When identities fuse across, there is a need for objects that are “Common Point of Reference that can have different meanings attached to it, while can act as a means for coordination, alignment and translation, while catering to different concerns simultaneously” 

That was a definition of Boundary Object, all emphasis indicate the key characteristics.

Within Knowledge Management there are real good examples of boundary objects, below are some

  1. wiki page on wikipedia
  2. Knowledge Map of a project/community
  3. a story/anecdote

 If you are on a project it is likely that your deliverable, usually an artifact is also being used as a boundary object. But no one thought about it that way yet…and you compromised, some symptoms below

  1. Have you ever noticed the indifference with which core process groups fill out or create templates, while the end users of the templates find it hard to use it for any real purpose
  2. Even when you send a status report that goes through the hierarchy will the “head” be able to make sense of the original concern that you wanted to be acted on or was it all lost in translation
  3. Dev team seems to be at ease with the seemingly random project wiki, while the business team finds it real hard to get anything out or the other way around, is the wiki really that pliable
  4. The tester does not seem to be all concerned with the reds in the project plan, while the PM is unable to catch the significance of a red flag in a key test case

Mark Weiser spent the best part of his life working on Ubiquitous computing. He has another noted work as well in which he indicates all social and knowledge work is all about reducing the problem to reach an agreement , where he explains reality distortion with the classic archetype the Dilbert. And there are measures that you can use, to reduce Reality Distortion and for those academically oriented there are complex equation to represent them, but I like the cartoons better.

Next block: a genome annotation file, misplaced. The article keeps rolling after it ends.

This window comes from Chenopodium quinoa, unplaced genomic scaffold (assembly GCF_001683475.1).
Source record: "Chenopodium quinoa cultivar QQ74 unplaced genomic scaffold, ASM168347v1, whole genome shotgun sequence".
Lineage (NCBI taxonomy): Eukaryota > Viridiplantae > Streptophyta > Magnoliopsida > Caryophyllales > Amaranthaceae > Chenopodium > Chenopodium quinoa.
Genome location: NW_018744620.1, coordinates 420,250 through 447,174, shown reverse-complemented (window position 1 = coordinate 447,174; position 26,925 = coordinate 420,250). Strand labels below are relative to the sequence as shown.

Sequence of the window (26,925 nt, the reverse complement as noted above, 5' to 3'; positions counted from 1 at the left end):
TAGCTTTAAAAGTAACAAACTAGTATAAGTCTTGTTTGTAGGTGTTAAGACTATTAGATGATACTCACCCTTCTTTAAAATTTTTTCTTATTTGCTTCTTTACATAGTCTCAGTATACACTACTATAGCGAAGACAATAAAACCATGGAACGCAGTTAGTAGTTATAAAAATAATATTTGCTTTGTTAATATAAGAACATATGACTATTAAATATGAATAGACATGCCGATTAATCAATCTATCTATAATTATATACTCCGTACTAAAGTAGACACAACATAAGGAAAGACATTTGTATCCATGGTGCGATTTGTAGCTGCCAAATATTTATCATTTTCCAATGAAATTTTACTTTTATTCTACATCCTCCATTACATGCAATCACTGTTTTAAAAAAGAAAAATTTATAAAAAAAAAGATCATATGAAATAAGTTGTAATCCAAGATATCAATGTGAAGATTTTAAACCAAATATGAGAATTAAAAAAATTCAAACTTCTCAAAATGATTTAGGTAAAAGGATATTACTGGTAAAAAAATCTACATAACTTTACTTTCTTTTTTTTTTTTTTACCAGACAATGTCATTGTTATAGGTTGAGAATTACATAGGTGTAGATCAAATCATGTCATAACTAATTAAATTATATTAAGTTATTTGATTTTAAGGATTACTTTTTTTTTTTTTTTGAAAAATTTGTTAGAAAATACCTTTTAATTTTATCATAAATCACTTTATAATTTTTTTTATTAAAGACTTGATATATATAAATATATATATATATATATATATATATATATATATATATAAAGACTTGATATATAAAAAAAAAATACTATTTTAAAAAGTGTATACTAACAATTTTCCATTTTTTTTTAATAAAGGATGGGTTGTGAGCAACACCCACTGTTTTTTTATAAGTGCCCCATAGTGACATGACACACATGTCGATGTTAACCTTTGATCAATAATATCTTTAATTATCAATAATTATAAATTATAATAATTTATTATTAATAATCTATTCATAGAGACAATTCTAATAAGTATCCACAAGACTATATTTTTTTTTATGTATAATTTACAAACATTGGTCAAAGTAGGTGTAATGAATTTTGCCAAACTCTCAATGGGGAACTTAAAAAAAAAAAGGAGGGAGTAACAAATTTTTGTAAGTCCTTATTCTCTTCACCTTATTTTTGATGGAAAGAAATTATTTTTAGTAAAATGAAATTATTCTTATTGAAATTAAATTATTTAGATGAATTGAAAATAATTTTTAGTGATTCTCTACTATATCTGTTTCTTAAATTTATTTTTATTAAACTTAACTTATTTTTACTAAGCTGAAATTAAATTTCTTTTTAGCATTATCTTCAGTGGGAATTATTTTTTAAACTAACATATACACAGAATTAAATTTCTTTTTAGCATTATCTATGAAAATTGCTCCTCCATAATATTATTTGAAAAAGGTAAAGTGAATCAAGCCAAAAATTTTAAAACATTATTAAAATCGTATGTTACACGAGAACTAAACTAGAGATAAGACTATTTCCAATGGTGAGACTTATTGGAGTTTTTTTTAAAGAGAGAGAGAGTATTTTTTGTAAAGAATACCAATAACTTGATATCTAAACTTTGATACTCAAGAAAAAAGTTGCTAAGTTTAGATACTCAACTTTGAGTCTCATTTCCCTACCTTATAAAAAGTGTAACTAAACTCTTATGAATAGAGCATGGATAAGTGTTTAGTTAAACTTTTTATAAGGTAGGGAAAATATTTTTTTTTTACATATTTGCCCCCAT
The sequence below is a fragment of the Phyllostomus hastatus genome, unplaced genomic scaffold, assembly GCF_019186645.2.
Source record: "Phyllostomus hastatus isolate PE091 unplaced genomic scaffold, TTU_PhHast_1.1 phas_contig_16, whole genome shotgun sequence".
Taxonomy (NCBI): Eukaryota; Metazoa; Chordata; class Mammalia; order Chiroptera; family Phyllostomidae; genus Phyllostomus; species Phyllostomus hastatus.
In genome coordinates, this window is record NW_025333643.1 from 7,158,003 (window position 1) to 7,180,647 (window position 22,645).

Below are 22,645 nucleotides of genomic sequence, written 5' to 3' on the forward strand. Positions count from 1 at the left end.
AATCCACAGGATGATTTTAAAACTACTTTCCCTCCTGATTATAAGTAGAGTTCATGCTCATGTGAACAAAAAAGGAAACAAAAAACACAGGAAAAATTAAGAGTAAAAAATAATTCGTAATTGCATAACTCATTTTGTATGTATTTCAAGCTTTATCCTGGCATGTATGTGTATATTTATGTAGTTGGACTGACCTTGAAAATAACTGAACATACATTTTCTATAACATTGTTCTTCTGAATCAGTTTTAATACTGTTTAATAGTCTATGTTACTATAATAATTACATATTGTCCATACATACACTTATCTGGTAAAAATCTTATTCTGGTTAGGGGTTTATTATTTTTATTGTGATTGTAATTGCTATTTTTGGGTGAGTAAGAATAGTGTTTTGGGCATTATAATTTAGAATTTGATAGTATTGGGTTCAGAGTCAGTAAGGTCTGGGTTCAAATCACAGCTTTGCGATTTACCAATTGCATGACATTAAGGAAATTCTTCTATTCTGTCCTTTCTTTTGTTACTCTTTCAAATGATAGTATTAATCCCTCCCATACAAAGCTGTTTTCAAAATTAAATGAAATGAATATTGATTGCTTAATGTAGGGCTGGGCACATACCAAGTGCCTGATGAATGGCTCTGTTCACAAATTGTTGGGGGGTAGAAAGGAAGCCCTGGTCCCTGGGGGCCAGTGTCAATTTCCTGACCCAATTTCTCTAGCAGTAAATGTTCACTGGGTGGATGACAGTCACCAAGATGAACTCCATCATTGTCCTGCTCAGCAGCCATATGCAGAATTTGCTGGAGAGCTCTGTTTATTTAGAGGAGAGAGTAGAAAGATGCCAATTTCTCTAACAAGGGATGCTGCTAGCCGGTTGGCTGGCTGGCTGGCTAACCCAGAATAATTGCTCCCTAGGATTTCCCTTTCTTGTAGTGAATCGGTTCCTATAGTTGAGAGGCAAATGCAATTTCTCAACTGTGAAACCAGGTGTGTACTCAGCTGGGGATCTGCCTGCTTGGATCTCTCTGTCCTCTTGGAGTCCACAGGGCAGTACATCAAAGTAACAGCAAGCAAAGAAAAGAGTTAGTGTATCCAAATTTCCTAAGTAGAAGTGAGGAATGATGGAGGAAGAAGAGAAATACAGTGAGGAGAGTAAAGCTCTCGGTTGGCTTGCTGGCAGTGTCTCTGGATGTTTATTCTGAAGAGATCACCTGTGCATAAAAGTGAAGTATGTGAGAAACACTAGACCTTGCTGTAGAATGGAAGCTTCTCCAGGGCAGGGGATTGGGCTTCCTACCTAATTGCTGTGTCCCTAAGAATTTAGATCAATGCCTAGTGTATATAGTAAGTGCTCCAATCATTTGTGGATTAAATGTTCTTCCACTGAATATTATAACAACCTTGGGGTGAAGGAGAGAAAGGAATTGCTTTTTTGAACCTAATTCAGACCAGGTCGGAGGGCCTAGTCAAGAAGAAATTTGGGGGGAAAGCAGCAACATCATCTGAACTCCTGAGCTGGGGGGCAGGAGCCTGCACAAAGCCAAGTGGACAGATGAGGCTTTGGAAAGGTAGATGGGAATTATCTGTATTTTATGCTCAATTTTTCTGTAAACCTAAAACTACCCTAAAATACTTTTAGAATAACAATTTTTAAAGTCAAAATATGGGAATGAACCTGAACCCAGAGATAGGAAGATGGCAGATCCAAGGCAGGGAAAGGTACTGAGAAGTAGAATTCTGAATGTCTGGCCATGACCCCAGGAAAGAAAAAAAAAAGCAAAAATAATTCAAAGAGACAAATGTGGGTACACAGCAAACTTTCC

The real issue I think is, can we design boundary objects and reduce the reality distortion differences over a period of time?


Imagining India

Nandan Nilekani made this point in an interview recently.
Vested interests by factions have divided the nation vertically examples that are prominent are language, caste, religion, IT-nonIT people, State etc. His point was to make significant integration at a horizontal level for example take healthcare, education, response to terrorism, transport, governance mechanisms, availability of credit among other developmental needs. If we as a country do this then we can possibly move ahead into a better future. Sounds possible.

Let us start small do you see vertical divides in your community stopping progress on the horizontal critical needs of the community. What are you going to do about it?